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Maadi, Cairo, Egypt.
ACE Club: Maadi’s Expat Hangout
The Association of Cairo Expatriates, or the ACE Club for short, first opened in 1998 and is located on a side street next to Victoria Square in Maadi’s Degla neighbourhood. The two-story, cream-coloured villa is surrounded by tall trees and a spacious garden. Inside, a few high-top tables and bar seating are available; but taking a space outside is much more relaxing. Chairs and tables line the garden pathway while the rooftop terrace provides a chilled atmosphere.
The ACE Club is a little more laid-back than most expat clubs; here, the only criteria for membership is a foreign passport of any kind. A year’s membership will cost you US$120 (approx. 700LE) or US$30 (approx. 180LE) for three months. Because the club serves up imported spirits at low prices, if you’re looking for a good drink, it’s a steal.
Serving up the typical pub grub, menu items include some of the following: an all-day breakfast platter including an egg, sausage, bacon, and potatoes for 25LE, a plate of fish and chips that will set you back 30LE, and burgers and pizzas starting at 20LE. The pizzas are usually spot-on crispy, and don’t stray far from the café-style thin-pan crust. Equally as tasty are the burgers with your choice of vegetable toppings and melted cheese.
Most imported liquors and spirits are available at the ACE Club at 10LE a shot. If you’re looking for a mixed drink, expect to pay a little more. For approximately 15LE, a vodka tonic comes poured relatively strong, chilled and with a bit of fresh lemon. When it comes to beer, a Stella costs around 10LE and they do have Heineken on draught. Shisha is also available for 5LE with traditional flavours including apple, grape, and mint.
The ACE Club also hosts private parties including birthdays, wedding receptions, conferences and more. Event catering can also be arranged and discussed at your time of booking.
Bars in Cairo are a dime a dozen these days and have to stand out in order to pull in the ‘right’ clientele. Despite the current economic – and political – climate, Graffiti Bar and Lounge has gallantly opened its doors in the esteemed Four Seasons Nile Plaza hotel in Garden City. The hotel itself is both plush and luxurious, with marble staircases and sumptuous carpets leading the way to the bar’s grand double doors.
After walking down a small corridor lined with colourful aquariums – yes, aquariums – the space opens up and is split into several different sections. There are two different bar areas, one much more impressive than the other, whilst the décor is quirky throughout. From the graffitied walls and unusual chandeliers, to it's huge menus plastered with cartoon-drawn faces of pop culture icons such as John Lennon; it’s quite the sensory feast. In addition to the interesting interior, full length windows show off a mesmerising Nile view.
There are several seating options; high and low tables, as well as large, comfortable leather sofas await you. Our group was allocated a high table with high stools which unfortunately only lined one side, leaving half the party standing – although this did encourage dancing. The crowd seemed to be a mixture of both fashion-conscious youngsters and more mature patrons – the type who might frequent the hotel for business meetings and such.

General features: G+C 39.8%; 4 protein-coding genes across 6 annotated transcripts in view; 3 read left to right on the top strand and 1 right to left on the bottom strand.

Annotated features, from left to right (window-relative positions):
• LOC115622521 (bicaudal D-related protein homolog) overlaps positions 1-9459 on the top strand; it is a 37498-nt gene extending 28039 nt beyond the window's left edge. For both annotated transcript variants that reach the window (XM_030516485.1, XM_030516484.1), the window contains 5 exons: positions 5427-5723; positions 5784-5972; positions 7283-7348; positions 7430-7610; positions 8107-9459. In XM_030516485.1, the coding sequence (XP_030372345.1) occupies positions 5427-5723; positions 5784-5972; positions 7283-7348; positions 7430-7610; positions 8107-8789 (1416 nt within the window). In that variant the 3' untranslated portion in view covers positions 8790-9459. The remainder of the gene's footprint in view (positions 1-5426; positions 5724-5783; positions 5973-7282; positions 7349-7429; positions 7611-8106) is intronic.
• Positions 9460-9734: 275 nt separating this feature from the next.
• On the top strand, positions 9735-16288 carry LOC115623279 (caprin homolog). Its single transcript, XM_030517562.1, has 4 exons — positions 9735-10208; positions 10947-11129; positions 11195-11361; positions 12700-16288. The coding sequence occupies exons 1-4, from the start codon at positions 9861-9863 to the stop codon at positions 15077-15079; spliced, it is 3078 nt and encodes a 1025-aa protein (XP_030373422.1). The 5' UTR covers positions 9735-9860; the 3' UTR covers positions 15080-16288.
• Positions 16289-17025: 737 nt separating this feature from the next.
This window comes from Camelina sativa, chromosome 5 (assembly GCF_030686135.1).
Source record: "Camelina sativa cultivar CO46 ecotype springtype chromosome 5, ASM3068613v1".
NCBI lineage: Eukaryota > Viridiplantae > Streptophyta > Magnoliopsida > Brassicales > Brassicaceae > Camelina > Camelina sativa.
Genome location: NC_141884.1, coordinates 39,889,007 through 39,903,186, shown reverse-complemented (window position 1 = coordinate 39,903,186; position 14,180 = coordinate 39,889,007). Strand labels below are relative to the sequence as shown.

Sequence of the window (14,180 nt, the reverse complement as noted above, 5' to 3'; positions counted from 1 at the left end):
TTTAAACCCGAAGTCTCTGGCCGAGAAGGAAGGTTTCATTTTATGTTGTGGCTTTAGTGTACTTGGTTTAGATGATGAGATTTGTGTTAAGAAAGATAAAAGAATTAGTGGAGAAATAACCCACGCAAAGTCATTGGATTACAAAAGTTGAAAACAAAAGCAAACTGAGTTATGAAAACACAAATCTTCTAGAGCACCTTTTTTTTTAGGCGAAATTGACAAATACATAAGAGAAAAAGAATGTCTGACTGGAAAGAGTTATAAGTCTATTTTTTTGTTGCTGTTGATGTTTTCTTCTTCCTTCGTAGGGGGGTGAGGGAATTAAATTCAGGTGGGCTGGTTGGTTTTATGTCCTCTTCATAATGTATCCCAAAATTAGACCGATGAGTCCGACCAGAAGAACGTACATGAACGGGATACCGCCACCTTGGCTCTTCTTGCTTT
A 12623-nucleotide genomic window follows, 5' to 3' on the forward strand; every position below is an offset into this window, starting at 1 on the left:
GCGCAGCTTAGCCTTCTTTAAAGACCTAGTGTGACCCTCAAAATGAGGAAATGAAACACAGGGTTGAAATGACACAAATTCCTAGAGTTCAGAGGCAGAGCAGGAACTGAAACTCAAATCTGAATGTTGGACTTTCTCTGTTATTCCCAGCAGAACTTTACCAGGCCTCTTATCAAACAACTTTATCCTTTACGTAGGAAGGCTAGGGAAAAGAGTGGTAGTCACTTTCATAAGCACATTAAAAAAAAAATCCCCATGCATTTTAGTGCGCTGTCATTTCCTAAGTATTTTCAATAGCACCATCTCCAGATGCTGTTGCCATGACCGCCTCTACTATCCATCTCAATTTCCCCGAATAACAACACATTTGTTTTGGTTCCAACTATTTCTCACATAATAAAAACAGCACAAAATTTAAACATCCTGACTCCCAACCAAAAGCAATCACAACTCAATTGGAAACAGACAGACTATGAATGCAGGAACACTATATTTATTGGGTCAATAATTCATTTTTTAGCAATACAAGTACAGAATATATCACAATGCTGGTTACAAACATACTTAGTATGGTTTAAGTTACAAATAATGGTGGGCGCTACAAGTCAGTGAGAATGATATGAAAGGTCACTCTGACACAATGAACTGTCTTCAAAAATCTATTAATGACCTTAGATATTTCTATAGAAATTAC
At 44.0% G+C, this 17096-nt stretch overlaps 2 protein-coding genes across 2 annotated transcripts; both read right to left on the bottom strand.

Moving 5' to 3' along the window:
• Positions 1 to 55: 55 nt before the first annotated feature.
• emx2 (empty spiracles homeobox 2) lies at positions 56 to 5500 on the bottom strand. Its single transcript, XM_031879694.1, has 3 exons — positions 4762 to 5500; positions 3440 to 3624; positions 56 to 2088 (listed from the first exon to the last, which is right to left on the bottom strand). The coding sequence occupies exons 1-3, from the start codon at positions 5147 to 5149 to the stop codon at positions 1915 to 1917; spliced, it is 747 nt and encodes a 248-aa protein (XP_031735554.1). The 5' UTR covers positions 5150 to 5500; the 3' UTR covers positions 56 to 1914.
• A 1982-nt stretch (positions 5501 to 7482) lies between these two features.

Throughout the evening, table service was swift and the nibbles – crunchy crisps and salted peanuts – were topped-up regularly. Free jelly shots were also passed around our group once we’d all arrived, before the menus were delivered quickly – though they proved a little difficult to read in the light, which was changing periodically from red to blue.
The drinks menu is vast, as is their exotic-sounding bar food and sushi menu. The bar offers up all the usual and unusual cocktails, along with shots, spirits, wine and a selection of beers. Shared pitchers are also available for 250LE. There is only a small selection of non-alcoholic cocktails – or mocktails if you will – and sodas, although ordering a normal cocktail minus the alcohol isn't be a problem.
On the occasional visit to the bar, we didn’t have to wait long to be served, although the bar staff seemed a little confused when giving prices off the top of their heads.
We ordered a piña colada (75LE), a margherita (75LE), a glass of Omar Khayyam and Cape Bay white wine (55LE/each), several tequila shots (70LE/each) and multiple Sakara Gold beers (35LE). The white wine and beers were served cold, as they should, while the tequilas came with the mandatory salt and lime pieces. The piña colada was deliciously sweet and creamy with a subtle aftertaste of rum. The margherita was also mixed well, with the alcoholic kick blending in with the lemon flavour; however, the thick salt rim around the glass was too much and enough to make our eyes water.
Early in the evening, the music choice was far more chilled than we had anticipated, but began warming up before the main attraction during our visit, Vio Cello. The female Lebanese trio is made up of two extremely talented electric violinists and a cellist, which drew in a crowd of mature men – which made us question what crowd the bar is aiming for. In between their fast paced performances, the DJ took over with up-to-date commercial tracks which most of the younger crowd seemed to enjoy. Like the eclectic decor, however, the overall atmosphere seemed to be one of confusion.
We commend the efforts in originality of Graffiti, and this, coupled with well-mixed cocktails and fabulous service, could well land this bar in a competitive spot for cliquey Cairo crowds.